over time tend to have escalating and perhaps long-term effects on brain function. Children with higher IQs — in every age group studied — slept longer. For ADHD children, improvements in sleep dramatically improved peer relations and classroom performance. Healthy sleep positively affects neurologic development and appears to be the right medicine for the prevention of many learning and behavioral problems.” Since starting the program in November 2011, Bridging the Gap has distributed more than 175 beds to help get kids off the floor and into a warm bed. Today, Bridging the Gap is out of donated beds. We currently have a waiting list of twenty children that need a bed. Each week our waiting list gets longer. How can you help? It is easy — if you have a bed in your home that is no longer needed and is still in good condition, just call Bridging the Gap at the Fort Dodge Community Foundation and United Way (5733170). You can either make an appointment to drop off the bed or we can have our volunteers pick it up at your home. Bridging the Gap guarantees that once your bed is donated, it will be delivered to the home of a child within a few days, sometimes the very next day. Please help us “Bridge the Gap” and get kids of floors and into a nice warm bed of their own. Every child deserves to have “sweet dreams” of their own and hope for a brighter future. To learn more about how you can invest in the future of Fort Dodge and Webster County, please contact us or visit our website.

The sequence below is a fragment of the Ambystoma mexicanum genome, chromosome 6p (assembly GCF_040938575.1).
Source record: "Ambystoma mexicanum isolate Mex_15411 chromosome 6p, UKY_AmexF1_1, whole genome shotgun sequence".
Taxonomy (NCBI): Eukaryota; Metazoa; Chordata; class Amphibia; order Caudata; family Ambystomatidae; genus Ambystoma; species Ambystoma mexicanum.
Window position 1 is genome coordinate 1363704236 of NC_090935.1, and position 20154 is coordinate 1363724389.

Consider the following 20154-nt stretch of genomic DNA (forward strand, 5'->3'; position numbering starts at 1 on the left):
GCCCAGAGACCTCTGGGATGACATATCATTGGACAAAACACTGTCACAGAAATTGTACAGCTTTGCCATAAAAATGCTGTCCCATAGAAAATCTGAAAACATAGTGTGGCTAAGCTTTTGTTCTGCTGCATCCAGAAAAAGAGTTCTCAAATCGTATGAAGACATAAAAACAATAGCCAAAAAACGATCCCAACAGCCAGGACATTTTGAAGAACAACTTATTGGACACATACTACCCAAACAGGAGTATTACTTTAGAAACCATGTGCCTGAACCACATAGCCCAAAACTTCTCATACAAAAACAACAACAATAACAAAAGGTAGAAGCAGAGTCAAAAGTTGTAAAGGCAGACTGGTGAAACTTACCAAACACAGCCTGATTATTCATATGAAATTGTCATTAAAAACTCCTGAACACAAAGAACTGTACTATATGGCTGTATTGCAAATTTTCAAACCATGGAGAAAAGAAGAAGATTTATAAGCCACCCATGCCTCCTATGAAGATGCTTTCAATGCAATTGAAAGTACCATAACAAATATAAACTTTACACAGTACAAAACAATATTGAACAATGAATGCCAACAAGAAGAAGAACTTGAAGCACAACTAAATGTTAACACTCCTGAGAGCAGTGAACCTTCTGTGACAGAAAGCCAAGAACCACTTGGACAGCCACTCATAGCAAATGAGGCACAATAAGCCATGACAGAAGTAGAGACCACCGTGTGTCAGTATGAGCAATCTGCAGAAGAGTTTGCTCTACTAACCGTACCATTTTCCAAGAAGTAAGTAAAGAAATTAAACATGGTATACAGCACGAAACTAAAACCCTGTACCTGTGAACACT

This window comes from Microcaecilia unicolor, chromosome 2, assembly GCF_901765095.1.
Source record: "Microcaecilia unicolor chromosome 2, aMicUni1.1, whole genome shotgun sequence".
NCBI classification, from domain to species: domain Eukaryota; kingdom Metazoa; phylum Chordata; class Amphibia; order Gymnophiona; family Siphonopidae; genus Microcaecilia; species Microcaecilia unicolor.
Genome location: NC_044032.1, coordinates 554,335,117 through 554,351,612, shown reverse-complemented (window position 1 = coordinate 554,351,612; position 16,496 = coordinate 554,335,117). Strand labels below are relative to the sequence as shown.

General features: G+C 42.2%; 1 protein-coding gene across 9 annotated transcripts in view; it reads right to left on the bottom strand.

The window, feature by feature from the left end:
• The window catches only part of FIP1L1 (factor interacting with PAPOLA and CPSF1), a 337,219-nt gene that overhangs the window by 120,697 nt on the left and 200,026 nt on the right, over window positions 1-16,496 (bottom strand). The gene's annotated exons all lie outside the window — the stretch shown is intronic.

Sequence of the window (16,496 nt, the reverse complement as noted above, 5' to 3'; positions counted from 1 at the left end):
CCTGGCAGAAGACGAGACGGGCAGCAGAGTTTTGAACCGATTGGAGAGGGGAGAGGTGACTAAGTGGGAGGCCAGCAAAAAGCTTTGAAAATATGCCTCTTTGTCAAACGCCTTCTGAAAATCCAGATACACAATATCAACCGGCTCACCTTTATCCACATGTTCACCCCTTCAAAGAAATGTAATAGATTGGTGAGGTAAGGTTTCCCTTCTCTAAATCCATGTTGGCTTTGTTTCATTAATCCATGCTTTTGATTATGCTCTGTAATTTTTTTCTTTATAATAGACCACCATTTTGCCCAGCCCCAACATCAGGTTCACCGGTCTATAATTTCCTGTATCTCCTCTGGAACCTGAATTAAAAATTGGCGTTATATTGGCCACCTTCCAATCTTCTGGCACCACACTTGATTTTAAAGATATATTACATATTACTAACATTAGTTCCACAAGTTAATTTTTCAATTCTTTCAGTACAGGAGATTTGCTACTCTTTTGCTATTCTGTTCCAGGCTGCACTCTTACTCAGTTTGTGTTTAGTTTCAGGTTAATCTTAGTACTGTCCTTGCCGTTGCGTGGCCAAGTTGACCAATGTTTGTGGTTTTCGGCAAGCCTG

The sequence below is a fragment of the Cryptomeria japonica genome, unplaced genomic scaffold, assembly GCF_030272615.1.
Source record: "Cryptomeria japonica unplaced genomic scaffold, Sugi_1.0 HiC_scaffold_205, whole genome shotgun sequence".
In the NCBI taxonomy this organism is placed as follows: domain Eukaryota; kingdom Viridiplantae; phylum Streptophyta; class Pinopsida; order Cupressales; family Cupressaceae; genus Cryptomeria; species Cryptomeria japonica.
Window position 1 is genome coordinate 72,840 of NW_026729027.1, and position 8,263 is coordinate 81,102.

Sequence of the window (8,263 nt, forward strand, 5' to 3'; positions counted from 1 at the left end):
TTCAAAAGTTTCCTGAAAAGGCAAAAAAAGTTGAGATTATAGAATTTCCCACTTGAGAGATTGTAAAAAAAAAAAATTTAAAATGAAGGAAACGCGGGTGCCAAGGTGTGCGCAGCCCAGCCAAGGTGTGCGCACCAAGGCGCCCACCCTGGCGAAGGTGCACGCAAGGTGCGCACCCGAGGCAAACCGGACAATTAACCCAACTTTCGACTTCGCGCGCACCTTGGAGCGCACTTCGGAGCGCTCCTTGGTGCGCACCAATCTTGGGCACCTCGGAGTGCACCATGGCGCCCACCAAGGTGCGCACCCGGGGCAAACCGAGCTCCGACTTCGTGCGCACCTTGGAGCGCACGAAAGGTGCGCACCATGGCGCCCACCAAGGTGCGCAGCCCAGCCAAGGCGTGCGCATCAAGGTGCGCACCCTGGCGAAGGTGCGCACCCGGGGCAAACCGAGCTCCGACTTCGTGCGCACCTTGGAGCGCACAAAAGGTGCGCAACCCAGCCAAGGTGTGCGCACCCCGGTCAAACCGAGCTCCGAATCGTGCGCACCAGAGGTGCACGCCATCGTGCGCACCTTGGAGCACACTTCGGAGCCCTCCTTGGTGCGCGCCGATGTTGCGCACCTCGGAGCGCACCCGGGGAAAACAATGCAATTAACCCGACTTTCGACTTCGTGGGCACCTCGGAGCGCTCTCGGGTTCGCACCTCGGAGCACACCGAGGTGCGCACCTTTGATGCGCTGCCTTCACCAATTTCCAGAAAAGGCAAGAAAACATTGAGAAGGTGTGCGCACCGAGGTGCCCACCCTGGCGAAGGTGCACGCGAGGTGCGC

iowa central insights by JENNIFER CONDON Dean Liberal Arts and Sciences Iowa Central Community College Iowa Central Community College brought in Dr. Mark Taylor in January 2012 for professional development. He charged faculty with the importance of participation from “Teaching Generation NeXt: Methods and Techniques for Today’s Learners” Inactivity is not an option, and 100 percent of students are expected to comply with instructor expectations for participation and activity (as well as preparation) 100 percent of the time. Since the evidence is fairly indisputable that increasing student activity increases learning, this should be a basic precondition for success in all classes (Pascarella and Terenzini 1991, 2005). We jumped. What could Iowa Central do next to increase student engagement in the classroom? A faculty team chose a standard student response clicker for fall implementation. Any faculty member could require the clickers in any face-toface class. From anatomy and physiology to composition to ag operations, Iowa Central students are more engaged across campus. Beth Collins, science instructor, now elicits responses from all students on her test reviews. The students do more than answer, they are discussing with partners, reviewing books and notes, and asking more questions. The clicker is the springboard for discussion that Collins has been wanting in her classes. She is waiting to see the impact on test scores but is encouraged by the increased activity in her classroom so far this spring. The “immediacy of feedback” for Michelle Ramthun, language arts and humanities assistant professor, and her Exploring the Humanities students is the biggest benefit with response clickers. Uncovering their background with operas prior to